Camino(s) past & future
Breathe properly.
Stay curious.
And walk a camino.
Having walked the 'original' Vezelay route between Périgueux and Sainte-Foy-la-Grande instead of the Bergerac variant, I agree with LesBrass that there is more than one way south. Especially on the stretch between d'Anesse-et-Beaulieu to St-Astier.
There I could choose the path described in my guide or follow the Voie Vert along the river L'Isle through St-Astier and on to Mussidan. I choose the latter and had no regrets. After Mussidan it was back to the guide again because the Voie Vert continues to the west and the Vezelay route heads south.

2016-05-16 09.05.23.jpg
 

Purky

The Dutch guy
Camino(s) past & future
Breathe properly.
Stay curious.
And walk a camino.
And as a side-note: if you keep walking after Sainte-Foy-la-Grande, try to stay at the Moulin de Piis just after La Réole. A watermill renovated by local craftsmen and a fantastic location to spend the night. Bring your own food and drinks, though.
 

Kitsambler

Jakobsweg Junkie
Camino(s) past & future
Le Puy 2010-11, Prague 2012, Nuremberg 2013, Einsiedeln 2015, Geneva 2017-18
The Vezelay route in general is notorious for having long distances (by my standards) between lodging, so a variant that offers even longer gaps would drive me to research lodging carefully, and enlist the Tourism Offices and tonight's lodging host in ensuring a bed for the next two nights.
 

hollinhead

New Member
Camino(s) past & future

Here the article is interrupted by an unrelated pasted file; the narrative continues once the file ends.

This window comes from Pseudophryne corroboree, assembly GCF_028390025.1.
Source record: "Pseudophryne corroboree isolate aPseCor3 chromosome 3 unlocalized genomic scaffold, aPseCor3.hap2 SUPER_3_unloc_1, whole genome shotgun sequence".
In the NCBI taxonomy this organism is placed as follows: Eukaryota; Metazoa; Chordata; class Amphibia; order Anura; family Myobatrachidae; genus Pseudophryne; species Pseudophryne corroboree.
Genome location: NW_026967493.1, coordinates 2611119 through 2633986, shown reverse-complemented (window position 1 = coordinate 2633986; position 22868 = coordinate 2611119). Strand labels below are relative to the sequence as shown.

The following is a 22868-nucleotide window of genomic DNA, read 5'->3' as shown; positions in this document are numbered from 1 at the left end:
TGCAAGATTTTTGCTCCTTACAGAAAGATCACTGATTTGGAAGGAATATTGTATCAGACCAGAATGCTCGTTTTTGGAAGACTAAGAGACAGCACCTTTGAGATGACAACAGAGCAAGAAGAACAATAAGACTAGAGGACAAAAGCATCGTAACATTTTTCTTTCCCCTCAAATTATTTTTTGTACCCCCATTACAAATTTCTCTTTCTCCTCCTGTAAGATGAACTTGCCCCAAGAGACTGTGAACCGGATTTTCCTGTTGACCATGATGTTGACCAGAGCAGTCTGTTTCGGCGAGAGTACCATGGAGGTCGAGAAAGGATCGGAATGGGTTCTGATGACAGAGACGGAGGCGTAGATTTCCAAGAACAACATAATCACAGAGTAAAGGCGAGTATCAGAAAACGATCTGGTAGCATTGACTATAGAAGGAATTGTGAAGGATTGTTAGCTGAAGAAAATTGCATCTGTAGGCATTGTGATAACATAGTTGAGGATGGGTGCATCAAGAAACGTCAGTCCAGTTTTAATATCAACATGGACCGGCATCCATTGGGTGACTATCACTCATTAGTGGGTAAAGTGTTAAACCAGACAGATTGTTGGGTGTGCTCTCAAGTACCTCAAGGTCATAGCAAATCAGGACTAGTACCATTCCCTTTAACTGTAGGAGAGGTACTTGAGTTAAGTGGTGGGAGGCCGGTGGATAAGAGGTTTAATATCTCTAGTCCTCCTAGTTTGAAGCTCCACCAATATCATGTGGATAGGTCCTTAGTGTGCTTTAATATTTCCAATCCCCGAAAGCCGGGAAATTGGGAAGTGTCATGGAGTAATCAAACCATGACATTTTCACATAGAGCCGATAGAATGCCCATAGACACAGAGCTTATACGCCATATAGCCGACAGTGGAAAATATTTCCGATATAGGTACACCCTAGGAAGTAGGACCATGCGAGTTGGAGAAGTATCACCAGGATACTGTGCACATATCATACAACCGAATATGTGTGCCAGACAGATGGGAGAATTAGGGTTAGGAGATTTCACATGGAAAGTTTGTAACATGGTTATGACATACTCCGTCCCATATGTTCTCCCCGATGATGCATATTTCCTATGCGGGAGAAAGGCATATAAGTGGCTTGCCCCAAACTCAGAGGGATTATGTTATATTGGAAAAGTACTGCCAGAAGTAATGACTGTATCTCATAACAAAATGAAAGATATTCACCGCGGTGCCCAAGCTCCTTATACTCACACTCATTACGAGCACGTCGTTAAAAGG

Vezelay (2017)
The Vezelay route in general is notorious for having long distances (by my standards) between lodging, so a variant that offers even longer gaps would drive me to research lodging carefully, and enlist the Tourism Offices and tonight's lodging host in ensuring a bed for the next two nights.
 

hollinhead

New Member
Camino(s) past & future
Vezelay (2017)
Thanks all who've replied so far. I'm trying to keep it simple - what's the best choice to make for someone (my daughter) who isn't already road hardened and who only has 3or 4 days to experience a bit of the Camino with her dad!
 

Purky

The Dutch guy
Camino(s) past & future
Breathe properly.
Stay curious.
And walk a camino.
Thanks all who've replied so far. I'm trying to keep it simple - what's the best choice to make for someone (my daughter) who isn't already road hardened and who only has 3or 4 days to experience a bit of the Camino with her dad!
When I was to walk with someone who is not yet road hardened, I'd choose for the variant with the most frequent accommodation (and shops, restaurants, cafes etc.).
 

LesBrass

Likes Walking
Camino(s) past & future
yes...
I would go the non-varient route. Having walked bits of both the path and markings are generally better on the 'main' route. Also, you can follow the voie vert out of perigueux it's a pretty and an easy walk out. St Astier is worth a stop as it is a lovely old town and several restaurants (Palombie opposite the church is very good) and there a few accommodation options. Likewise Mussidan will have options as it's a good size town. Inbetween there are several good size villages.

I hope you have a great trip! When are you planning to be in Perigueux? I only ask as this is a very popular tourist area and it's high season now in the Dordogne.